To date, researchers have struggled to determine if the nonrenewable energy it takes to make a gallon of algal biofuel will be equal to, less than or greater than the energy produced.
A Cornell study published online Dec. 13 in the journal Environmental Science and Technology has addressed that question. The work was led by Deborah Sills, a postdoctoral associate in the research groups of Charles Greene, director of the Ocean Resources and Ecosystems Program and professor of earth and atmospheric sciences, and Jefferson Tester, associate director for energy at the Atkinson Center for a Sustainable Future and the Croll Professor of Sustainable Energy Systems in the School of Chemical and Biomolecular Engineering.
The researchers used computer simulations to analyze uncertainties in the algal biofuel production lineup. They found that when oil is extracted from algae through thermal drying, or when the algal cultivation step has a low yield, the energy produced is less than the energy expended to produce the fuel. However, when methods that promote high algal yields are matched with wet extraction techniques -- both processes that require further technical innovation -- algal biofuels can provide a viable alternative to liquid fossil fuels, like gasoline and diesel.
Compared with land plants, algae can produce greater than 10 times more oil per acre, use nutrients more efficiently, and do not require high-quality agricultural land. Also, marine algae do not require large quantities of freshwater.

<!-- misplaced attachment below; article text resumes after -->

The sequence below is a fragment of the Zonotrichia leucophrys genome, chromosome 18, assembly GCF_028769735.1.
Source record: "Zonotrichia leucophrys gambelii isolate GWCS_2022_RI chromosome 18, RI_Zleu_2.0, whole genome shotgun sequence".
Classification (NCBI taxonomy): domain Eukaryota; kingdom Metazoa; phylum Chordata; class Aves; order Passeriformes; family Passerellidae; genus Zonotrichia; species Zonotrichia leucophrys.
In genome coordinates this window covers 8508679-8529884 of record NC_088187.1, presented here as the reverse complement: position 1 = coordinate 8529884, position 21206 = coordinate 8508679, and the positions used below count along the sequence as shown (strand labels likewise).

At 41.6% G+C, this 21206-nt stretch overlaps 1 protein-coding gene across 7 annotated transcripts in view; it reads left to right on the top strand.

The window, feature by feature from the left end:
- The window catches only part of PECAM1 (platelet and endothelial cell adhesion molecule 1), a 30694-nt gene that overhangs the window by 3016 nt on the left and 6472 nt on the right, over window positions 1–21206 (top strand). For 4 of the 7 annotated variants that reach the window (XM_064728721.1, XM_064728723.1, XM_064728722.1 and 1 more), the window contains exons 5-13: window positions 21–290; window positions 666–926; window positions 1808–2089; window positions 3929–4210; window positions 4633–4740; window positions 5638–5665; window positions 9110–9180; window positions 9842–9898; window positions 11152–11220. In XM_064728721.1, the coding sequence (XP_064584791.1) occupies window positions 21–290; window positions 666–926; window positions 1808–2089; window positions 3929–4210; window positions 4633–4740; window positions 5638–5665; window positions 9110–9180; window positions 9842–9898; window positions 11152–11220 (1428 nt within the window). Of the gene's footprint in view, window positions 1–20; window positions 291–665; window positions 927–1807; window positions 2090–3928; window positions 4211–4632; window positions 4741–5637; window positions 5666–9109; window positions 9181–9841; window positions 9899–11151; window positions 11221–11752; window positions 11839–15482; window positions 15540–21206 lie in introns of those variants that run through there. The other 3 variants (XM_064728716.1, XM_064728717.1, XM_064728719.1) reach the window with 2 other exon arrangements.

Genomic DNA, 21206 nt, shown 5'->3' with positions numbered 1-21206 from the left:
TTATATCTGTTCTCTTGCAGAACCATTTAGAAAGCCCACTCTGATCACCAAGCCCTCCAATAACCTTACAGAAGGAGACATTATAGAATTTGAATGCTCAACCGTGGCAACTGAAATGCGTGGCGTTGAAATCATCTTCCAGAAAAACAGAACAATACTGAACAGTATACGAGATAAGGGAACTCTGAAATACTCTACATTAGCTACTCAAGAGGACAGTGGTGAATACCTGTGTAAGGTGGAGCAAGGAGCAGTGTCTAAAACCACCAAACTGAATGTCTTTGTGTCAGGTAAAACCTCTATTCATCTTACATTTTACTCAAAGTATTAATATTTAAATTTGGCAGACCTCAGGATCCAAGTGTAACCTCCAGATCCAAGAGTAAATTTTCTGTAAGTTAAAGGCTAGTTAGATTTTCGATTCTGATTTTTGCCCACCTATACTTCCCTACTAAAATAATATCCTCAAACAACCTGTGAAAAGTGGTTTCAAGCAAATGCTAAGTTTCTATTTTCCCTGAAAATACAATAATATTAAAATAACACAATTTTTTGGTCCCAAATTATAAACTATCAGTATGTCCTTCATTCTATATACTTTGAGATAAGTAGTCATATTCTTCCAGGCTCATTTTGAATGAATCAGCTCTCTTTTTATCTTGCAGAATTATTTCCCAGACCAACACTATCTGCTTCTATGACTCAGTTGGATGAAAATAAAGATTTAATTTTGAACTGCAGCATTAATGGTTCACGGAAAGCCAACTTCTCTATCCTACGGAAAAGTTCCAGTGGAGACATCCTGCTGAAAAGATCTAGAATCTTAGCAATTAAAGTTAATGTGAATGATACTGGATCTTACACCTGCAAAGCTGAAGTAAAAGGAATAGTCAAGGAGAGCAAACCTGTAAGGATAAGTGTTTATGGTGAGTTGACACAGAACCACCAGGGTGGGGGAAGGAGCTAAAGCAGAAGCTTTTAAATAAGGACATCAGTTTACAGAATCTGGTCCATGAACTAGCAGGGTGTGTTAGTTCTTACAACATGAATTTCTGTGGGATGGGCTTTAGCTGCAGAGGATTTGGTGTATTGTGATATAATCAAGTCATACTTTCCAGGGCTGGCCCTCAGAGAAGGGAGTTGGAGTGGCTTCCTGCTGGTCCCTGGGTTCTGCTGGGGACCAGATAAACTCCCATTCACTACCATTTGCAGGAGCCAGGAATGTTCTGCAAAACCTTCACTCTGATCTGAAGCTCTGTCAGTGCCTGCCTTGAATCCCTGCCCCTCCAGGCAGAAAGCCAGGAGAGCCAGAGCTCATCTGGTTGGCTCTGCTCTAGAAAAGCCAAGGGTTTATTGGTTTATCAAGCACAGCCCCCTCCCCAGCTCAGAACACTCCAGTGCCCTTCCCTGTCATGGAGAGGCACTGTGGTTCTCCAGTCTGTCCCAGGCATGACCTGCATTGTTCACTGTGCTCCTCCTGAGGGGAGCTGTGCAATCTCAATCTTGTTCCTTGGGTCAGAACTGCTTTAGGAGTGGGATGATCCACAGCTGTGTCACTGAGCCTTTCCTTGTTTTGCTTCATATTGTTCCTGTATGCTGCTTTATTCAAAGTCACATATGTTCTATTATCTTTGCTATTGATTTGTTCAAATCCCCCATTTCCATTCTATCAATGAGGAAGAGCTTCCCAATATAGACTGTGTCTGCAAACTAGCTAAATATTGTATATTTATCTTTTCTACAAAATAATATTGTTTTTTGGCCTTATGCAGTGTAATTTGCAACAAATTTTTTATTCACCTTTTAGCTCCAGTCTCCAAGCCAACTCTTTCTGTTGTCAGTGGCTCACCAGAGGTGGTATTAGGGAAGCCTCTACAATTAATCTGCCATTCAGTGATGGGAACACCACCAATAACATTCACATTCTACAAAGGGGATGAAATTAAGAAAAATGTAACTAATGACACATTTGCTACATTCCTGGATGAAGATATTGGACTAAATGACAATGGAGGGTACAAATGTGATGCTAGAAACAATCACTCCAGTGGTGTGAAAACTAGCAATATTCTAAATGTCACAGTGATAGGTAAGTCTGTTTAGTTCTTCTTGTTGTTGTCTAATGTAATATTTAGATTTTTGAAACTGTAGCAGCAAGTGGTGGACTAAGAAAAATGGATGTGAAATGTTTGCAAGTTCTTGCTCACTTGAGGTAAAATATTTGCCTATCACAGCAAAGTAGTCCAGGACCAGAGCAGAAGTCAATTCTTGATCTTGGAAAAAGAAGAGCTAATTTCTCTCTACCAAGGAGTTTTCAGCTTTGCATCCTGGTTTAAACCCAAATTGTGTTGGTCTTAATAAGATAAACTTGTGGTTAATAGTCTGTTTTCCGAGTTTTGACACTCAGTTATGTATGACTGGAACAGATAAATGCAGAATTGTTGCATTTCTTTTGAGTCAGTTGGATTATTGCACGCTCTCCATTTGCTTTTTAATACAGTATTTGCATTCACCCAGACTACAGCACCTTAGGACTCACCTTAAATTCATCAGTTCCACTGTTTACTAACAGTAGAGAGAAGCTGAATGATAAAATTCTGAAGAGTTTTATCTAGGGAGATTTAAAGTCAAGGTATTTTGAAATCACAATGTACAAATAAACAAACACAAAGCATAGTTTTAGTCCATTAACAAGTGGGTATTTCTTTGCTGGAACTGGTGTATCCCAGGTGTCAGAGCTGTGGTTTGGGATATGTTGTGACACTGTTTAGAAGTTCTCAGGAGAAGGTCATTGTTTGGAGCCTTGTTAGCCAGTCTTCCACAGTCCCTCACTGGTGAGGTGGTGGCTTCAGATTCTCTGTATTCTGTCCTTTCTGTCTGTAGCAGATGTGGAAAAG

The study examines each step in the process, from growing marine-based algae to separating and refining biofuel products and by-products. A life cycle framework helped establish ranges of possible outcomes with probabilistic methods employed to characterize key variables, which the authors say is the correct approach for assessing such developing technologies.
"Our biggest contribution is pointing out how important it is to report the range of values needed for technologies that don't exist," Sills said. "There is no algae to biofuel industry yet," so no large-scale sets of data exist to judge how feasible algal biofuels can be, Sills added. "We show that improvements are needed at every single step of the process."
"We've tried to be more transparent and reflect on the inherent variability and unknown character of the processes involved," Tester said.
Values reported in previous studies, while not incorrect, represented specific case studies and often reported findings as a single value. This yielded incomplete information for making strong conclusions about the viability of algal biofuels, the researchers said.
Making biofuels from algae is a five-step process: cultivation; harvesting and dewatering; lipid (oil) extraction; lipid conversion to liquid biofuel; and creating such value added co-products as methane from bio-digesters, or animal feed from leftover carbohydrates and proteins.
While all the steps require improvements, a few of the processes fared particularly poorly, according to the study. For example, all the scenarios studied failed to reach a break-even point when algae were grown with methods that had low yields of biomass. The cultivation phase involves growing algae in large open ponds with a mixer to expose algae to the sun. Fertilizers and carbon dioxide, potentially provided from industrial sources, are needed. Algal productivity depends on species, sun exposure, temperature, competing organisms, culture densities and nutrients.
Similarly, during the lipid extraction phase, no scenario supported a dry extraction process as an energetically viable option. Thermal drying requires too much energy, with solar drying alternatives requiring space. Wet lipid extraction using water under high temperatures and pressure produced the best results, especially when coupled with growing methods that produced high biomass, though those technologies have only been tested on small scales.